As a former second lieutenant leading a rifle platoon in France in 1945, Paul Fussell may be supposed to have an intense personal interest in posterity’s understanding of military combat. He is the author of The Great War and Modern Memory and several other related books, so this theme is certainly one of profound intellectual interest for him too. His latest book, The Boys’ Crusade, is short and anecdotal, manifestly not the product of great research. For an author of such experience, one feels, it could almost have been written off the cuff. So what is Fussell’s purpose?
Far from being suave professionals who mopped up the war for the inept British, as popular American opinion has it, the American ‘replacements’ were inadequately trained by incompetent, ignorant, complacent officers; they were even inadequately armed, compared to their German counterparts. Handbooks were issued to the GIs explaining how to deal with the peculiar British, but they made little headway against the ignorance, and the sense of superiority felt by most Americans towards the Europeans who had made such a mess of things (again). The Americans were disinclined to pay much attention either to their allies (except the women), or to their foes. British superciliousness only compounded this arrogance. The result was a colossal toll of casualties that might have been averted by a deeper understanding of the war they were engaged in.
Not only did few GIs have any understanding of why they were fighting but they were then exposed to horrors that were often made worse by the blunders of their own officers. And yet, Fussell says in his preface, ‘When [nowadays] the military looks for an instructive classic, it is the European war on the ground that is likely to be the model.’ Why? His answer seems to be that the hitherto unimagined horrors encountered when the Allies reached Germany itself, in particular the discovery of the concentration camps, had the effect of providing a coherent moral narrative. Now, at least, the troops knew why they were fighting.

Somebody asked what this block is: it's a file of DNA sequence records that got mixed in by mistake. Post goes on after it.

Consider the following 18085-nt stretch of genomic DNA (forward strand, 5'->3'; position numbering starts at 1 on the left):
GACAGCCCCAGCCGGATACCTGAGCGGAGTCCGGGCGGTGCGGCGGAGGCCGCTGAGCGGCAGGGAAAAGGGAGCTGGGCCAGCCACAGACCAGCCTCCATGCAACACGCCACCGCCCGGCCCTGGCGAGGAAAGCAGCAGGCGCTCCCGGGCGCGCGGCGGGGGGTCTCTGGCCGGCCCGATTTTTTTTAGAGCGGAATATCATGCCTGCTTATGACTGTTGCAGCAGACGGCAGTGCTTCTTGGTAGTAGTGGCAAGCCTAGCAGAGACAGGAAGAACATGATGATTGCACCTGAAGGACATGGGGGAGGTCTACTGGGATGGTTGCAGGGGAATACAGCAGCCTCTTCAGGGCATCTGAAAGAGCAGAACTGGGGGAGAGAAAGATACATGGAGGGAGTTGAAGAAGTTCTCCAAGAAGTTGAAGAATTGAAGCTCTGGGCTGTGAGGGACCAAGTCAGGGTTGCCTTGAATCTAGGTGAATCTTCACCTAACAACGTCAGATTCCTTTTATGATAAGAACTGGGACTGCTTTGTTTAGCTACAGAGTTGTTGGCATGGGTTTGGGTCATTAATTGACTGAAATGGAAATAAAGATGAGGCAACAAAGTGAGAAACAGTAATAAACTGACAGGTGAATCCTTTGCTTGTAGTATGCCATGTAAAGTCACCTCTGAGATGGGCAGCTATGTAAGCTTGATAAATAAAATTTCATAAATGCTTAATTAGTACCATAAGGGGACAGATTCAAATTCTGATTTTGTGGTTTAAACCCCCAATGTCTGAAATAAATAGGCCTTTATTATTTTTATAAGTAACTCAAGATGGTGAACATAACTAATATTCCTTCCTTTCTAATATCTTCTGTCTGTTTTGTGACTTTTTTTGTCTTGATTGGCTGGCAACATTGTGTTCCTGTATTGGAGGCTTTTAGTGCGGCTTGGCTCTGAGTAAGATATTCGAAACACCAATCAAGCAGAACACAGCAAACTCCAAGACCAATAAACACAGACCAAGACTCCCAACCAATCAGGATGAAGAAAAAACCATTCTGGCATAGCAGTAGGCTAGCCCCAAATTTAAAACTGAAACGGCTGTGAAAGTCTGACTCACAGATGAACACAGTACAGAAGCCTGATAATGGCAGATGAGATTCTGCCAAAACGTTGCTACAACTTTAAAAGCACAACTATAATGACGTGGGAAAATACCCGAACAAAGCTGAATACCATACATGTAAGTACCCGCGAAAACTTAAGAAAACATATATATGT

Fussell says his book ‘is not intended as a pacifist text, but the appalling truth may be let out occasionally’. His catalogue of blunders and delusions certainly amounts to many appalling truths, but German crimes appear to justify the war itself. Yet Fussell’s purpose goes beyond this problematic equation. The brisk, disjointed nature of The Boys’ Crusade complements the brutality of the GI experience described; form perfectly suits content. But the book is more than incisive and urgent, it is angry and distressed in tone. And its emotional charge derives not from incompetence perceived with the benefit of hind- sight but from another remark in the preface:
Now, almost sixty years after the horror, there has been a return … to military romanticism … There is nothing in infantry warfare to raise the spirits at all, and anyone who imagines a military victory ‘gratifying’ is mistaken.
I wonder what Paul Fussell would have to say about Iraq.